An official website of the United States government

Getting Started with Informational Interviewing
February 6, 2018

Two people talking
Two professionals discuss their field of expertise.

You do not have to wait for a job opening to seek an interview. Interviews can take place for many reasons, not only because a company is thinking of hiring you. If you are thinking of pursuing new career goals, using your network to secure informational interviews may be exactly what you need to identify opportunities.

Informational interviews are a powerful tool for the savvy professional networker, and anyone who is looking to expand their professional connections. These types of interviews can be useful for making new contacts, strengthening existing relationships, and seeking advice from people outside your immediate workplace.

What exactly is an informational interview?

An informational interview is an interview where you want to learn something, “a meeting featuring a conversation about a particular company or industry between you and someone who may be in a position to help … either directly or indirectly,” explains Andy Teach, a long-time, successful businessman. The end result of such a conversation is not a job or a promotion, but to acquire new information and strengthen a contact.

So how do you get started with informational interviewing?

  1. Know what you want to learn – Do you want to know more about a specific industry? Do you want advice on your career path from a potential mentor? Are you looking for new contacts?
  2. Identify the best contact you know to give you advice – Among the friends and colleagues you already know, is there anyone can give you advice or share what they know to help you? Even if your own network does not already include someone who can help you learn what you want to know, they may know someone else who can help. Start with your own network and be open about what your goals are.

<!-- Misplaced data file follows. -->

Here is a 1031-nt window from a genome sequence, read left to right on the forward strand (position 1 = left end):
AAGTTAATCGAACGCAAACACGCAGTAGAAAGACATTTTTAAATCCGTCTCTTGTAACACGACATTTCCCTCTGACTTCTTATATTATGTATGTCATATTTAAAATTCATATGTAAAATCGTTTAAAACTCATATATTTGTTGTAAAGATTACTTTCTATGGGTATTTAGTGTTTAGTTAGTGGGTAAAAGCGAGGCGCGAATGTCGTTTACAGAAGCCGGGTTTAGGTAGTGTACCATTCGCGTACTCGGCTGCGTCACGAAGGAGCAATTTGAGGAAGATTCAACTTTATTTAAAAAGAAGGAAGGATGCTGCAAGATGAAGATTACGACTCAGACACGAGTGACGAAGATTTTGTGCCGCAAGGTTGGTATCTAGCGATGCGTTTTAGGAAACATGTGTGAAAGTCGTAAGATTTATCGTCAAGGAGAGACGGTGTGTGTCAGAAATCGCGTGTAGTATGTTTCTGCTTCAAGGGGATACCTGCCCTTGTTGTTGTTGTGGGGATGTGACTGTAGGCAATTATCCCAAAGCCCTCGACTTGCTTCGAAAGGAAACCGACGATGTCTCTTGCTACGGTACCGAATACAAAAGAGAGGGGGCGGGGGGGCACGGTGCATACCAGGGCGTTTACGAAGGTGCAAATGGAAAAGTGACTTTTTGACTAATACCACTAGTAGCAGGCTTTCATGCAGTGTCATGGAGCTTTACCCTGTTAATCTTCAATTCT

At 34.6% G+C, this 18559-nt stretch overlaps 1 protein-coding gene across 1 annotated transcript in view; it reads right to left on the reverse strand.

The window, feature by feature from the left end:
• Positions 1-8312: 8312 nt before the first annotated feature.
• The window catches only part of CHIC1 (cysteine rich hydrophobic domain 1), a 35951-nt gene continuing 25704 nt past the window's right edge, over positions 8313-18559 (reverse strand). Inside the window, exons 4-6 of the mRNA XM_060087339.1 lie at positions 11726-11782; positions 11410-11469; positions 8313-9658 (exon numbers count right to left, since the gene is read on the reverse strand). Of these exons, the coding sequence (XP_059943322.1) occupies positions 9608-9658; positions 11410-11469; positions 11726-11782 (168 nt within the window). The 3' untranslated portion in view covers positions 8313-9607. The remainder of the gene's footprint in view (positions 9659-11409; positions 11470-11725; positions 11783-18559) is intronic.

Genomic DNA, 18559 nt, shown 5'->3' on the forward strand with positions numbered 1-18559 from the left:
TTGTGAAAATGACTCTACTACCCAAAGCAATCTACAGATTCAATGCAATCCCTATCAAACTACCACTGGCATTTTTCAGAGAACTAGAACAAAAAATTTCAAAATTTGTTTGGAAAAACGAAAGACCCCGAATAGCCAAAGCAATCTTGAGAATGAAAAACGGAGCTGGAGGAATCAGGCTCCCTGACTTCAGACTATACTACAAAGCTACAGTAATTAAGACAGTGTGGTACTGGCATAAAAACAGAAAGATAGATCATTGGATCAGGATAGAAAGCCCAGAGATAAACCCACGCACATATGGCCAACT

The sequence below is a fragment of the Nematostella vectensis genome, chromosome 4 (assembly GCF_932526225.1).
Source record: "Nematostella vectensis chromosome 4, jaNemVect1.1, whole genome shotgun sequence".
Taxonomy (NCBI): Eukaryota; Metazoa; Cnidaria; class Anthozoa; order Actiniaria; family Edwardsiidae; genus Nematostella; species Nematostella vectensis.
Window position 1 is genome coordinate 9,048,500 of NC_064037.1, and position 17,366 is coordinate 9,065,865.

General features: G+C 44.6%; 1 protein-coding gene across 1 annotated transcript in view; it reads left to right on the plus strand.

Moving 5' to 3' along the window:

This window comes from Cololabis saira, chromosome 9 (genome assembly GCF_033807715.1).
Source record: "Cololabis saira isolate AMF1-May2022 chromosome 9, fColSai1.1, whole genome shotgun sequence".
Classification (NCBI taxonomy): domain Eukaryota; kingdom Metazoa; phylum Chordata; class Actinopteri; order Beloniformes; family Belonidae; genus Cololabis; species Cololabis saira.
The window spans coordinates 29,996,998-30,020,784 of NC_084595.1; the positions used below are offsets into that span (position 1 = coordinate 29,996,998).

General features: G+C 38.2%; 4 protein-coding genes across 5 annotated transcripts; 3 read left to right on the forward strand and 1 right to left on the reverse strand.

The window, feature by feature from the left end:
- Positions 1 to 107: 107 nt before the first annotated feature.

3. Request an informational interview – Send your contact an invitation for a brief meeting. This can be informal, like a coffee or meeting up after work, but remember to be honest about why you are asking for their time. For example, you could say, “I am thinking about pursuing a job in Industry X, and I would really appreciate your advice.”
  4. Send a thank you – Whether or not someone is able to meet with you, make sure to thank them for their time. Some of your contacts, particularly if they are more senior professionals, may not have time to meet in person, but they may be willing to share their insights with you by email or on the phone. Make sure to recognize them for sharing their time, whatever the result has been. By reinforcing a good impression, you can create an opportunity to contact someone in the future, maybe even encouraging them to introduce you to someone else from whom you can learn.

Informational interviews are an important opportunity to build and grow your professional network. Not every informational interview will yield everything you may want, but you can always learn something. Treat each informational like a learning opportunity and you will not go wrong.

Learn more about the Art of the Informational Interview.